NJR - BLURB IN RAW FORM The second British application to join the European Communities (EC) was made during Harold Wilson's second Labour government. It ended in failure with French President Charles de Gaulle's veto in November 1967. This book traces the development of Britain's policy towards the EC from the veto to the end of Wilson's government in June 1970. It is based upon recently released British archival resources, and begins with the puzzle of how it was possible for Edward Heath's Conservative government to open negotiations for membership just twelve days after taking office. The book suggests that Wilson's earlier diplomacy was vital for the Conservatives' successful negotiation of British entry by 1973. Despite the 1967 veto, the Wilson government continued to focus on Western Europe, to the diminution of previously important relationships with the United States, the Commonwealth and the European Free Trade Association. The book is focused on Wilson, and examines his personal role in European policy, demonstrating his control over the application, his management of cabinet, and his efforts to win over key European allies. It suggests that a key enabling factor for the pursuit of accession was the complacency of most ministers - with the exception of key foreign office ministers. On the continent, British diplomacy was crucial in creating an environment conducive to the eventual lifting of the French veto and success of the British application. It first facilitated meaningful collaboration with some EC member-states. Second, it prevented harmful developments in the Communities that might otherwise have made British accession more difficult. Wilson was crucially important to this policy and personally strove to ensure its success. Labour's defeat at the 1970 general election meant that the policy was carried to fruition by Heath and the Conservatives, but Wilson's efforts paved the way to eventual British membership.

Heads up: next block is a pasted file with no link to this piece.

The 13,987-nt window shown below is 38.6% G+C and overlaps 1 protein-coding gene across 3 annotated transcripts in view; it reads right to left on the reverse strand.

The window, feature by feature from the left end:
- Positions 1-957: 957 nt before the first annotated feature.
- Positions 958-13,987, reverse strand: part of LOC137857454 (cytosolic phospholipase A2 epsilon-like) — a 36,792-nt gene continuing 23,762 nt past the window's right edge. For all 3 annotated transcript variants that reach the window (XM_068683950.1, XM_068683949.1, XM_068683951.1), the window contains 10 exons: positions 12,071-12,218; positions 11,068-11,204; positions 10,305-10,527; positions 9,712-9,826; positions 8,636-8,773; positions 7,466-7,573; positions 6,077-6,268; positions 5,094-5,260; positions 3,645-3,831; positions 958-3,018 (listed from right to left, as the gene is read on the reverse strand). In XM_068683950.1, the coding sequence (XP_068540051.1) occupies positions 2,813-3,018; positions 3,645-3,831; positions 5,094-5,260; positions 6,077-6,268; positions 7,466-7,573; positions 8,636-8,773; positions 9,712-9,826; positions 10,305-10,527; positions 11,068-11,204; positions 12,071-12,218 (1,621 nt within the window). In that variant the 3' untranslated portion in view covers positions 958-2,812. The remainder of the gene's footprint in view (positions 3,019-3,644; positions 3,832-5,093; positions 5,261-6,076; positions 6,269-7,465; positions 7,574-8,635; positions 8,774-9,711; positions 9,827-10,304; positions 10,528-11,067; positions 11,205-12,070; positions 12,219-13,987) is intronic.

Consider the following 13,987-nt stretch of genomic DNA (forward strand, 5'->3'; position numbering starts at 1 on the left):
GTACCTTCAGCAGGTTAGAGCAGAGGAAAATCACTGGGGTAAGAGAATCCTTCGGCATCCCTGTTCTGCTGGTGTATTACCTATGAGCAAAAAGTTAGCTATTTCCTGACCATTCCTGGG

Harold Wilson and Europe
Pursuing Britain's Membership of the European Community